Golf vs. Baseball.
think that just because I have some
gray hairs 1 am an old fossil. On the
links 1 will show anybody my age that
I feel young enough to go behind the
plate again. I might say that golf has
something to do with it. Up to this sea
son I did not pay much attention to it.
but with all the boys playing it, learning
it, going in for lessons, I tripped out for
a game without anybody knowing about
it and I now am a regular customer. For
Nothing Serious Wrong,
Benjamin is a nervous fellow and
he sees visions of tuberculosis of
the bone, palsy and several other
ailments. An examination ot nis
injured knee by X-ray yesterday
showed that a few tendon fibers
have been torn loose, but it doesn't
amount to much. Dr. Tom Ross of
the Portland commission saw the
?Z.P"V I.l f.'aLM f "J X-ray picture and says there is
.iii-n,,,!, kq& , , -ti-wrt oi-minri a a a I HULuiiig sonuus tne matter, in xacL,
pennant contender. I do not attribute this he says the best thing Joe can do
decline to golfing. What I like about is to work oil the injury.
golf is that it is fresh air exercise.
plenty of sun and it doesn't keep you
out late. Until they talk about golfing
past midnight the boys can play all they
want and let themselves be the judge of
whether it hampers, their work on the I
But being on the prima donna
ordr, Joe has his own ideas about
that. First he wants to postpone
the fight, set for Friday night;
next he wants to call it off. Joe
has a four-round bout in Los An-
CY PERKINS, catchei- You read a lot geles next week with a. $1500 guan-
about the business man playing golf for
pleasure. He closes bis desk and forgets
the worries of the office on the links.
That's how I use golf. After a game of
bail X get the clubs and go to the links.
I don't play it before a game, becaunse
that is putting too much exertion on the
athletic frame. It has done this for me-
developed a swing to hit to right field. 1 1
found it on the links, one xiay when by!
smiting my lett root towards tne Dan l
found a slice to the right. And I brought
this position up to the plate. Not josh
ing, but getting serious with golf com-
pared to baseball, another season of golf
ing and you 11 hear about me as a home-
JIMMY DYKES, third baseman There
is more of a steady grind to baseball
than the fan believes. He sees us out
there only for the work of the ball -game.
but he forgets about the morning prac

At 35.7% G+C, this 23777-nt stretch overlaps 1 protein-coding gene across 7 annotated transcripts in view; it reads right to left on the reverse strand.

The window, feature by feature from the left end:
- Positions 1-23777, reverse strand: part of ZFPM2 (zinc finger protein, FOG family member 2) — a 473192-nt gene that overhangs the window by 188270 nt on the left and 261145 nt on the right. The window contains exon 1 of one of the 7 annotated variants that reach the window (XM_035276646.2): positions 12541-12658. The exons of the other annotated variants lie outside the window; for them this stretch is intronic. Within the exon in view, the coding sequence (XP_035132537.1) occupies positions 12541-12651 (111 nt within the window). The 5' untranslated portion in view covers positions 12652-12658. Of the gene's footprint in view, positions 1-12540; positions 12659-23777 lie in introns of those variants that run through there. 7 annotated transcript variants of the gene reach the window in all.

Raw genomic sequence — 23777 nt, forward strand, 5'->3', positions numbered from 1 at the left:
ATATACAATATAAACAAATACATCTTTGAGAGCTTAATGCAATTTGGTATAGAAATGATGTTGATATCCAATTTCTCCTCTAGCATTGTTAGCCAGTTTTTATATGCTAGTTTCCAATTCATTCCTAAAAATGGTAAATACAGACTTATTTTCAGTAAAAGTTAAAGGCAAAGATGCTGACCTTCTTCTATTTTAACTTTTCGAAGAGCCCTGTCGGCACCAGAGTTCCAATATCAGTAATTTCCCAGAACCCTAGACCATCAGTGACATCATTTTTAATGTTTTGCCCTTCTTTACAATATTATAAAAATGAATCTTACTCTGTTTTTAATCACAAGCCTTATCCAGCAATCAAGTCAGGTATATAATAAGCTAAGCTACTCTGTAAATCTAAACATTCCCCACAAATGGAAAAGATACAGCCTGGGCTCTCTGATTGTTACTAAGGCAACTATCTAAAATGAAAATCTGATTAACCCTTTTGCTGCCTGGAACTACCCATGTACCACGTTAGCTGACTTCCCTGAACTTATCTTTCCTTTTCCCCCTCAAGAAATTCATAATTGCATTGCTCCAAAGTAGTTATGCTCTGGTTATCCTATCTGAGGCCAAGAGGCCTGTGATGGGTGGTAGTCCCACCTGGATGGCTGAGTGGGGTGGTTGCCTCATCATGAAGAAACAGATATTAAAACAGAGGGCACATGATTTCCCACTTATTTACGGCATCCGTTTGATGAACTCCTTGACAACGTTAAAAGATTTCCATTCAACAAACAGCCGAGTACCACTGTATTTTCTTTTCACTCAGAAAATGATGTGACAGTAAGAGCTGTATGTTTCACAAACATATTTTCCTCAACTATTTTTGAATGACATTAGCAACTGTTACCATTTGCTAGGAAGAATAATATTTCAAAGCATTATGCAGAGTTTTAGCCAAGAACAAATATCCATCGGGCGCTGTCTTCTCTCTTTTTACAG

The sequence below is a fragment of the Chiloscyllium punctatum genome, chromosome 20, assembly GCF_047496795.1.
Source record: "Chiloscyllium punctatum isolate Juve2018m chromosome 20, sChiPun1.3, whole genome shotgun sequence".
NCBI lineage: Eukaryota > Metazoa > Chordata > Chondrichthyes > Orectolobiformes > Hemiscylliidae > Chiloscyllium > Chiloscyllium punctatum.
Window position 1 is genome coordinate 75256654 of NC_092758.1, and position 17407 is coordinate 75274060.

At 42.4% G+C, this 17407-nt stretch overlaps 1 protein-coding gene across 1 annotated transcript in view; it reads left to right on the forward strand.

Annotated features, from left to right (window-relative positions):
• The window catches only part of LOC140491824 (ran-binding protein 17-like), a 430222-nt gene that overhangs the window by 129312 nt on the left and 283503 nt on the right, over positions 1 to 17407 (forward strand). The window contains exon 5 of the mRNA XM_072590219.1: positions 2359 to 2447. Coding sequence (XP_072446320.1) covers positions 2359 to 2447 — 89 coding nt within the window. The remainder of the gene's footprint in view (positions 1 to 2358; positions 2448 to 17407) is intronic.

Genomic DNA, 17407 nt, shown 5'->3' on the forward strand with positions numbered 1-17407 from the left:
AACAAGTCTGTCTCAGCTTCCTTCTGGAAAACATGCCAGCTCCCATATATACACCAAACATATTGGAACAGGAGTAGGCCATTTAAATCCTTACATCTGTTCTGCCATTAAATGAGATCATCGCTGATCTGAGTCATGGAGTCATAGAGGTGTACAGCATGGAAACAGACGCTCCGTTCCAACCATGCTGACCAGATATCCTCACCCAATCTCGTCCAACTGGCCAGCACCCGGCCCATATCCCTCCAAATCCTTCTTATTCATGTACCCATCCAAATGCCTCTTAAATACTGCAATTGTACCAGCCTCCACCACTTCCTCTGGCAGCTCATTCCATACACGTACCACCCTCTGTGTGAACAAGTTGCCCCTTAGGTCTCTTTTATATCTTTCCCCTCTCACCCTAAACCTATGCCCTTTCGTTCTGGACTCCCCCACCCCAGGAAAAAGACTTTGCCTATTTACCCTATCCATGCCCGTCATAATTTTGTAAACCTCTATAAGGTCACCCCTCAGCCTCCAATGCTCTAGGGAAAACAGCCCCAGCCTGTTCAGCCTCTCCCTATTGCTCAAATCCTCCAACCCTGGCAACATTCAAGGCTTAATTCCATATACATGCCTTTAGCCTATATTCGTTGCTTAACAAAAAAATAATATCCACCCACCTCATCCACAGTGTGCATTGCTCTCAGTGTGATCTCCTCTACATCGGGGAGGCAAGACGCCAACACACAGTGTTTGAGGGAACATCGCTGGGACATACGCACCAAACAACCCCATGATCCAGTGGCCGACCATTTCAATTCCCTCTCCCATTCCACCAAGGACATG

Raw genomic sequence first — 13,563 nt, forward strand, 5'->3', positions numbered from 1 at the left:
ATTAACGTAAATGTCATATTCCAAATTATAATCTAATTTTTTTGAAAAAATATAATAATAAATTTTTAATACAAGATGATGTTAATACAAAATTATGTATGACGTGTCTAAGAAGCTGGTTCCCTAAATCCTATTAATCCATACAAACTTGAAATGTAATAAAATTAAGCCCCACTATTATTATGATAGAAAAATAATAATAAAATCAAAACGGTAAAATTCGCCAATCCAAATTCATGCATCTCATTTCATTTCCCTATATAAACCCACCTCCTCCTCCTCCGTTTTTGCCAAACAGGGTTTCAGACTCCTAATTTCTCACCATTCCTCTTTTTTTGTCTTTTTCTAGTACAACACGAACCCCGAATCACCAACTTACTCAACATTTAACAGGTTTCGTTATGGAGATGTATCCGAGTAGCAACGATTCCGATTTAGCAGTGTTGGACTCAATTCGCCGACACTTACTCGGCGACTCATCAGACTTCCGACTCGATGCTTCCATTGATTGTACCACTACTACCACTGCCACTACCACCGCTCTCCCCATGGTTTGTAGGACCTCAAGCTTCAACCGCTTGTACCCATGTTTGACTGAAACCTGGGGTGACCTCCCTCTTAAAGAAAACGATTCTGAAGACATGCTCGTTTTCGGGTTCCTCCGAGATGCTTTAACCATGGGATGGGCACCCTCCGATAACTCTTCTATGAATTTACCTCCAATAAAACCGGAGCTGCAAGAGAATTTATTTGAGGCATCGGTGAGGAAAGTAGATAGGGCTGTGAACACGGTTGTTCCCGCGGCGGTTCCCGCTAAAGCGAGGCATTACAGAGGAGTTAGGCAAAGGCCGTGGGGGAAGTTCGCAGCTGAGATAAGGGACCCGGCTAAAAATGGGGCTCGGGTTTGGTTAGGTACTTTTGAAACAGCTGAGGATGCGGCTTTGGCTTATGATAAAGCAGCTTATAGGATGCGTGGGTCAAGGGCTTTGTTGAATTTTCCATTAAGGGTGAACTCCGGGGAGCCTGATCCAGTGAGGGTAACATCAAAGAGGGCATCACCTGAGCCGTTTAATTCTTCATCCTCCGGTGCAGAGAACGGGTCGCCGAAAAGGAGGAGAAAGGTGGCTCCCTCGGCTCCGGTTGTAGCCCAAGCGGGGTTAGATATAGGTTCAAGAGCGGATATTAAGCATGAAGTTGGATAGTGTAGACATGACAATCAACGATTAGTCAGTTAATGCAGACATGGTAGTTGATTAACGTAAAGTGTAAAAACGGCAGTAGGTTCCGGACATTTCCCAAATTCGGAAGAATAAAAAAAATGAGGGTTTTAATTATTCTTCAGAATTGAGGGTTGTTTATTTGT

tice and the tense strain which becomes
a mental hazard greater than it appears.
That's where golf comes in for the ball
player, in my opinion. It breaks the mo
notony. . on ott days or after a game.
antee for the four three-minute
rounds. Should he postpone thi
fight it would mean that his fight
would be off in Los Angeles. Yet
he is ready to kiss the $1500 good
bye without a tremor.
Knee Mental Hazard.
Joe is making his knee a mental
hazard. The Portland commission
doesn't want to postpone the show,
least of all to call it off. Benjamin
doesn't care whether he fights or
not. He lets the commission and
Jimmy Sacco do the worrying.
Sacco can see visions of a nice
purse for himself evaporating just
because of Mr. Benjamin's Eva
Tanguay "I don't care" attitude,
Matchmaker Hansen hopes that
Joe will make up his mind whether
he is going oh Friday by Thursday
afternoon, at least, so he can line
up the preliminaries and let the
public know whether there will or
S, 9 TO 4
golf is ideal recreation. Build golf
courses across from the hotels where the
teams reside and have the athletes swing I will not be a snow.
over nine or la holes of golf after a ball
same, and the manager will not have to
worry before curfew rings. Some fellows,
I have heard, say the golf swing is in
jurious to the batter. I reduced my golf
play this spring when the season opened
and found myaelf in a batting slump;
the worst I have had in baseball. I went
back to golfing and picked up in my RUTH'S TWO HOME Rt'NS FEA
BING MILLER, homerun hitter When
I was in the minors I had one ambition,
to get up to the majors, so I devoted all
of my attention to baseball and did not
go in for golf. &o far my record is the I Slugger Also Gets Two Doubles
same. 1 like batting practice too much
to turn the time over to golf.
CLARENCE) WALKER, outfielder I